Russian Support for Putin's War in Ukraine Crumbling, According to Poll

Opposition among the Russian population to the full-scale invasion of Ukraine is at its highest level, according to one survey.

The poll by the private survey agencies Russian Field and Chronicles has given a snapshot of public opinion about what the Kremlin dubs a "special military operation" which is at odds with official Russian government polls.

On September 21 and 22, after President Vladimir Putin introduced "partial" mobilization in Russia, the agencies asked 1,000 citizens about their attitudes to the war. Another 800 people were asked about the issue on September 28 and 29.

Russian protests
Russia police officers detains a protester during an anti-war protest rally at Arbat street, on September 21, 2022, in Moscow, Russia. One survey has shown that support among the Russian population for the war in Ukraine is dwindling. Getty Images

The results found that Russian support for the war "continues to fall" and had reached "a historic minimum." It said that the declared support for the war was just over a half, or 51 percent, compared with 55 percent in July and a high of 66 percent in April.

"The beginning of July saw a turning point in the Russians' attitudes towards the war," said the poll, which was also reported by independent news outlet Meduza on Monday.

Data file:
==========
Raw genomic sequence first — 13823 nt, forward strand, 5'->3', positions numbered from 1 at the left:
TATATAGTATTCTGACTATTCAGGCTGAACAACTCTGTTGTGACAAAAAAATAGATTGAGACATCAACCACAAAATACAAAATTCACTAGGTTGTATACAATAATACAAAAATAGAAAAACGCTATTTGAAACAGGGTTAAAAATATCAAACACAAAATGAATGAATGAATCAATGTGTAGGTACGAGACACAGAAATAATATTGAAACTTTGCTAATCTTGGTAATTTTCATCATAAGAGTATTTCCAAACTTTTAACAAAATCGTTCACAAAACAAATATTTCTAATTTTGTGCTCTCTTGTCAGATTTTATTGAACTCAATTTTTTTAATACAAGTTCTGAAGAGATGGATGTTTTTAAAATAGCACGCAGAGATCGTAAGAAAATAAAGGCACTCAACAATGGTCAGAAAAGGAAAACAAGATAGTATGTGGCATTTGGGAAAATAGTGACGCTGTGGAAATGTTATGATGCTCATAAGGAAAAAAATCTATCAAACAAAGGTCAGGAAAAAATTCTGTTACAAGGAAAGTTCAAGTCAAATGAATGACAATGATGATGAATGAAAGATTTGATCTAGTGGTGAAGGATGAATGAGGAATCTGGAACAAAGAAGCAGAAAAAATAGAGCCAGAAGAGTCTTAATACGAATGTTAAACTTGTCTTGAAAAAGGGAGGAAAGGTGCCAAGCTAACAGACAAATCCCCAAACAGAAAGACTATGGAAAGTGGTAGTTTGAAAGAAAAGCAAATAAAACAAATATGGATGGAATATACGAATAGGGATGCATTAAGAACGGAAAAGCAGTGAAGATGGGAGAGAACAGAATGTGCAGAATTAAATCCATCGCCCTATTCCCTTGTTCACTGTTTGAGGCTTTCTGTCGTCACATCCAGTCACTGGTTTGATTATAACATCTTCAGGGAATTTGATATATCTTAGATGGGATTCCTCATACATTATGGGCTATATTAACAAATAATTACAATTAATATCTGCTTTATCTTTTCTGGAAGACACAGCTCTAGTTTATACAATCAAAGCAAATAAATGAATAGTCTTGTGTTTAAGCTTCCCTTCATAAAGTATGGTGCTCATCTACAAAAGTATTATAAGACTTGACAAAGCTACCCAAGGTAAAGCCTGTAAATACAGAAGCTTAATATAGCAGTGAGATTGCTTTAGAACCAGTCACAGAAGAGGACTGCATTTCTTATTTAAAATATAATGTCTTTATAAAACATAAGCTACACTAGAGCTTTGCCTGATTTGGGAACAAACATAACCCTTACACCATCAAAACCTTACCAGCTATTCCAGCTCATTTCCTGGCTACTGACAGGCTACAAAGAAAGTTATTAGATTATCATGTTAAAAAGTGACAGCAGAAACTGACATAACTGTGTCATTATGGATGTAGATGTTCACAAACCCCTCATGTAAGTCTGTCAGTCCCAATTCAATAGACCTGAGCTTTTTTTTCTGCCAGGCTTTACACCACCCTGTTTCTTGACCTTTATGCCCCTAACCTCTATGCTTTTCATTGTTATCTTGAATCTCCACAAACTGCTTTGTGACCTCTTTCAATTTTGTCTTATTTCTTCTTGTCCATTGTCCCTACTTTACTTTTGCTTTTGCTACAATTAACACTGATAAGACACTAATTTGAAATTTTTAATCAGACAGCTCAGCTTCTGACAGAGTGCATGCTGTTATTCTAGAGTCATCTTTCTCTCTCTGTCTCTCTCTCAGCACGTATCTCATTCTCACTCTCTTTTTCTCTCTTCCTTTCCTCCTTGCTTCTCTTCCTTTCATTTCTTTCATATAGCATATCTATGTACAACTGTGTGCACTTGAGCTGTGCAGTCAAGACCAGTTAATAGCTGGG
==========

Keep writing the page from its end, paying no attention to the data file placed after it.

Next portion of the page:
The pollster said that respondents could be split into three groups. They were: loyalists who would support the authorities no matter what (eight percent), militarists (26 percent) who backed the war and would not support the withdrawal of troops without achieving set goals.

Among those who responded, 17 percent were "open pacifists"—who neither backed mobilization, nor the war and would support the withdrawal of troops and peace talks.

The poll also found that nearly three-quarters of respondents (73 percent) who said they approved of the mobilization believed that they personally would not be subject to the draft.

Newsweek has contacted Chronicles for information about the margin for error for the survey in which it issued a caveat. It said its previous studies had shown many in Russia were reluctant to share their opinions about the war out of fear for their safety.

A clampdown by the authorities since the start of the war has meant that those who oppose the Kremlin's narrative for the war could face up to 15 years in prison. Opposition figures in Russia dismiss the prospect of any genuine public opinion being expressed in polls in a climate in which dissent is harshly punished.

However, the results differ from other polls by the Kremlin-friendly VTsIOM (The Russian Public Opinion Research Center] and FOM (The Public Opinion Research Center) which news outlet Meduza said showed between 70 and 80 percent of Russians supported the war. Even the independent Levada Center put support among Russians for the war in October at 73 percent.